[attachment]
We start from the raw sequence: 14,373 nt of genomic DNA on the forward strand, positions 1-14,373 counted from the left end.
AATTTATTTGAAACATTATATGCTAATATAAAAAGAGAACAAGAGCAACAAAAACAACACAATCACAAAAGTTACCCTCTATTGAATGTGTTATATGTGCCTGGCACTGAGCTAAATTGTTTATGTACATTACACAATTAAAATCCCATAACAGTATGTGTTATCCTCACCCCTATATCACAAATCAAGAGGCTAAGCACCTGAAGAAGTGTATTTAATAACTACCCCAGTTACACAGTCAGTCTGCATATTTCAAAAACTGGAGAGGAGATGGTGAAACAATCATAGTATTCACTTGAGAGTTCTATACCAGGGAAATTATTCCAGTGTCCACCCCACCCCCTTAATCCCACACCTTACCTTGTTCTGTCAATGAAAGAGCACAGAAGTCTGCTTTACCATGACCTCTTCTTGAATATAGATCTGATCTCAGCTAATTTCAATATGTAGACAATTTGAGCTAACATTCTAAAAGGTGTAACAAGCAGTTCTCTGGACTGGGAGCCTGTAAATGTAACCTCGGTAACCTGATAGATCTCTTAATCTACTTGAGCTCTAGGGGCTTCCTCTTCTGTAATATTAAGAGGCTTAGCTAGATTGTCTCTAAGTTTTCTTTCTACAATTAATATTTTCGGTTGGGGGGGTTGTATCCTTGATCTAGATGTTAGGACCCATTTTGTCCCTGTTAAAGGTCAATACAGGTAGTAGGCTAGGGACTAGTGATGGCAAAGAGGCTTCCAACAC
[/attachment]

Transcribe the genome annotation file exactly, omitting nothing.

We start from the raw sequence: 14,373 nt of genomic DNA on the forward strand, positions 1-14,373 counted from the left end.
AATTTATTTGAAACATTATATGCTAATATAAAAAGAGAACAAGAGCAACAAAAACAACACAATCACAAAAGTTACCCTCTATTGAATGTGTTATATGTGCCTGGCACTGAGCTAAATTGTTTATGTACATTACACAATTAAAATCCCATAACAGTATGTGTTATCCTCACCCCTATATCACAAATCAAGAGGCTAAGCACCTGAAGAAGTGTATTTAATAACTACCCCAGTTACACAGTCAGTCTGCATATTTCAAAAACTGGAGAGGAGATGGTGAAACAATCATAGTATTCACTTGAGAGTTCTATACCAGGGAAATTATTCCAGTGTCCACCCCACCCCCTTAATCCCACACCTTACCTTGTTCTGTCAATGAAAGAGCACAGAAGTCTGCTTTACCATGACCTCTTCTTGAATATAGATCTGATCTCAGCTAATTTCAATATGTAGACAATTTGAGCTAACATTCTAAAAGGTGTAACAAGCAGTTCTCTGGACTGGGAGCCTGTAAATGTAACCTCGGTAACCTGATAGATCTCTTAATCTACTTGAGCTCTAGGGGCTTCCTCTTCTGTAATATTAAGAGGCTTAGCTAGATTGTCTCTAAGTTTTCTTTCTACAATTAATATTTTCGGTTGGGGGGGTTGTATCCTTGATCTAGATGTTAGGACCCATTTTGTCCCTGTTAAAGGTCAATACAGGTAGTAGGCTAGGGACTAGTGATGGCAAAGAGGCTTCCAACAC